COLUMBUS, Ohio – The clock is ticking on Ohio sheltered workshop and adult day programs serving 24,000 people with developmental disabilities.

For more than 50 years, workshops throughout the state have served as a sort of haven where people with disabilities learn job skills, earn money and spend time with friends. But officials with the federal Centers for Medicare & Medicaid Services say the programs are too “segregated” and must be revamped. The deadline is 2019, although that might be extended.

Federal officials want services for people with developmental disabilities such as the sheltered workshop and adult day programs to be more “inclusive” and open to the community rather than sheltered. They hold the trump card because the federal government pays 60 percent of the cost of services, with the state and local agencies covering the rest. Services cost more than $2 billion over the past three years.

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The original inclusiveness order went out in 2014, and although the Ohio Department of Developmental Disabilities lobbied for an extension, it was told recently that it must show progress over the next three years.

One of those directly affected will be Judy Smith of Cincinnati, whose brother, Joey Fritsch, 46, has gone to the Robert W. Franks Adult Center workshop in that city his entire adult life. He is picked up and dropped off at home each weekday.

“That’s all he’s known,” Smith said. “He doesn’t make much money, but it’s a routine, and he feels safe.”

Smith said her brother and many others will be unable to function in jobs in the community.

“He wouldn’t know what to do,” she said. “He’d be in a situation where he could get hurt.”

Smith, who is her brother’s guardian, is angry about the coming changes, although she acknowledges that she doesn’t know specifics.

“He’ll be back sitting at home. In my opinion, they’re putting him back in the closet.”

If that happens, “we’ve failed,” said John Martin, director of the Ohio Department of Developmental Disabilities.

Martin does not intend to fail. He said his agency plans gradual, steady changes in the workshop system and has told federal officials it will work toward, but will not meet, the 2019 deadline.

“It doesn’t mean the workshops are going to close. You can’t just turn a switch, because this is about people,” Martin said. “We know it may sound scary, but we hope it’s going to be baby steps.”

Gary Tonks, executive director of Arc of Ohio said clients receiving services and their families are understandably fearful about the changes.

“What troubles us is, no one really knows what’s segregation and what’s inclusion. People want to know, ‘How much access do I have to the same daily routine that people without disabilities have?'”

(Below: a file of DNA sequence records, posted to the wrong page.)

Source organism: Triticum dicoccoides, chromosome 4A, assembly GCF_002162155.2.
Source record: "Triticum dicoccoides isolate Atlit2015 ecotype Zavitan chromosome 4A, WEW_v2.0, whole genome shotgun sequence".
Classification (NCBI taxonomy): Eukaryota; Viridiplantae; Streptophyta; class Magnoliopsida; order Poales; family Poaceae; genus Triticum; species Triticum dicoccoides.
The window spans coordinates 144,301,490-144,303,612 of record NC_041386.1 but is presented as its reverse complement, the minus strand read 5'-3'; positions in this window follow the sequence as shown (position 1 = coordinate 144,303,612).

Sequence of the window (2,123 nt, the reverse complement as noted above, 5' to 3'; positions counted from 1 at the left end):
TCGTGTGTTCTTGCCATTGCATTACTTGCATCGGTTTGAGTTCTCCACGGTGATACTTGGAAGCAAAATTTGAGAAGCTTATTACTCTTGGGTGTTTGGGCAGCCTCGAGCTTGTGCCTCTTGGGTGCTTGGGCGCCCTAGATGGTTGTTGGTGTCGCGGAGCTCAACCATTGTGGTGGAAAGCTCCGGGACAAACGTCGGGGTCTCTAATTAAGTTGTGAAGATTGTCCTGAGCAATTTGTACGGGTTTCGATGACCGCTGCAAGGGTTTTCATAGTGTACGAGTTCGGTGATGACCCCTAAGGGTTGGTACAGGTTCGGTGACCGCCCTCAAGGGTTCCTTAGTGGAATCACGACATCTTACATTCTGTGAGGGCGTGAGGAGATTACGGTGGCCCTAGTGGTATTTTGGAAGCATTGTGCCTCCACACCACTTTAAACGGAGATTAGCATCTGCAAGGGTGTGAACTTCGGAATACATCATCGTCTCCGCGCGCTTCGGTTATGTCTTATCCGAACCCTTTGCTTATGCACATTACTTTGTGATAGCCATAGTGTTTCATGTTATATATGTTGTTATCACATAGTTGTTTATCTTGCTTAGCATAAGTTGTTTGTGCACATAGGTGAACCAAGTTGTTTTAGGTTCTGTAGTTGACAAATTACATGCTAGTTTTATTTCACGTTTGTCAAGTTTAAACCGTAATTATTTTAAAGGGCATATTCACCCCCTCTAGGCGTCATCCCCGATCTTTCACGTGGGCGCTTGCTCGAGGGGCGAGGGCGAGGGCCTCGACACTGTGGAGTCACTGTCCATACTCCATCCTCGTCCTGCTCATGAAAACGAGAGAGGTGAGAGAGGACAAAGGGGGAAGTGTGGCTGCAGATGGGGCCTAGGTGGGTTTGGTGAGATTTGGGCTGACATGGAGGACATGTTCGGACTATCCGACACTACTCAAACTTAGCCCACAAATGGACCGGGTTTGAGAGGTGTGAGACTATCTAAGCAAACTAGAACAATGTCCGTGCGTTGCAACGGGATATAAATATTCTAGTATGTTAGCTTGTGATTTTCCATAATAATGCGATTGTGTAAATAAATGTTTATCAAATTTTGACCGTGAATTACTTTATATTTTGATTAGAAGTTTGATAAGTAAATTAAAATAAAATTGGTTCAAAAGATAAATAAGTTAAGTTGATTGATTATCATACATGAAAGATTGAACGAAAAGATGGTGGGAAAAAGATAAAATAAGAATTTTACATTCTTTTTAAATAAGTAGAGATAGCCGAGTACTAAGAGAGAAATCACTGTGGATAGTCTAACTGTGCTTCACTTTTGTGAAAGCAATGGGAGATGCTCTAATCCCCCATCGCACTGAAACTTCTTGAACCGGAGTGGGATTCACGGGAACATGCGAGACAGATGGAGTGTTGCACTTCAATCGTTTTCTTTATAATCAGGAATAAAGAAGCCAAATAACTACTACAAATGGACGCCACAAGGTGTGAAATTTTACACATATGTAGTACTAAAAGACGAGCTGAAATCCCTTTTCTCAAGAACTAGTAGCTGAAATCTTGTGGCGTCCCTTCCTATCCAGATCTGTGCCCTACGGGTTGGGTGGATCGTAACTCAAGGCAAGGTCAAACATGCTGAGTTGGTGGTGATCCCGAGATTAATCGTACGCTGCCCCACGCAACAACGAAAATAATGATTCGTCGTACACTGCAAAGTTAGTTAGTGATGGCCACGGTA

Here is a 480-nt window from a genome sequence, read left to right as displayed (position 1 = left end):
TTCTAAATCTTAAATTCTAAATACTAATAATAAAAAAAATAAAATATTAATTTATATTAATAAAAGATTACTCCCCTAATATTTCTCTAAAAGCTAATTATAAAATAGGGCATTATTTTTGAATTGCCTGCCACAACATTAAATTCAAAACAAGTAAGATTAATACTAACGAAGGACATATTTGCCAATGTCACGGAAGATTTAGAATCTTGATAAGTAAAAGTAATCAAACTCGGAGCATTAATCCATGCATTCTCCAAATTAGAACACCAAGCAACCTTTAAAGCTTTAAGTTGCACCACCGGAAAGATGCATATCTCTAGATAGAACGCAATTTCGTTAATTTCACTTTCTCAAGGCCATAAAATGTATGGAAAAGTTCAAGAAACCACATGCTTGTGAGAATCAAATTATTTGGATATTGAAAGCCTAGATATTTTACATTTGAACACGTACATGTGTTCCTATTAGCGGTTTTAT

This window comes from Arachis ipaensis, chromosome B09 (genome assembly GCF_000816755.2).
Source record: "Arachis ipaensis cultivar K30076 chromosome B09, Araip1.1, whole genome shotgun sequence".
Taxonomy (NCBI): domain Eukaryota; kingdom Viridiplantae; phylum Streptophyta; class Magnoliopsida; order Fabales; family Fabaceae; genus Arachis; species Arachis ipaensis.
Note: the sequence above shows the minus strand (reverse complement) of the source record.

“This is what we’ve asked for. We said we wanted jobs for our loved ones. We wanted jobs in their pockets. It took decades for the feds to hear about it.”

The state is nudging county developmental disabilities boards along with $1.5 million in grants for pilot projects to move toward inclusion in workshops.

Jed Morrison, superintendent of the Franklin County Board of Developmental Disabilities, said his agency is getting $192,000 to “give us a road map for how we can move more toward integrated services so this isn’t so abrupt a change. I don’t think the workshops are going to go away, but we need more inclusive opportunities to help people to achieve their potential.”

Franklin County has 855 people in three workshops and 910 in community-based employment programs, Morrison said.

Will the changes improves services for Ohioans with disabilities?

“Time will tell,” Morrison said. “We have not been in favor of some of these changes.”

Kerstin Sjoberg-Witt, director of advocacy for Disability Rights Ohio, said changes proposed by the federal government are a “a good thing. Offering more options is the whole purpose behind the Americans with Disabilities Act. It’s important to remember that neither the state nor the county boards should use these rules as an excuse to terminate services.”

Sandy Henkel’s son, Paul, also attends the Franks workshop in Cincinnati. He tried other jobs but didn’t like them.

If the workshop goes away, “I would be very upset,” Sandy Henkel said. She has written to Gov. John Kasich, President Barack Obama and others but received no responses.

“It feels like we’re starting all over again,” she said. “We’ve come so far.”

© 2016 The Columbus Dispatch
Distributed by Tribune Content Agency, LLC

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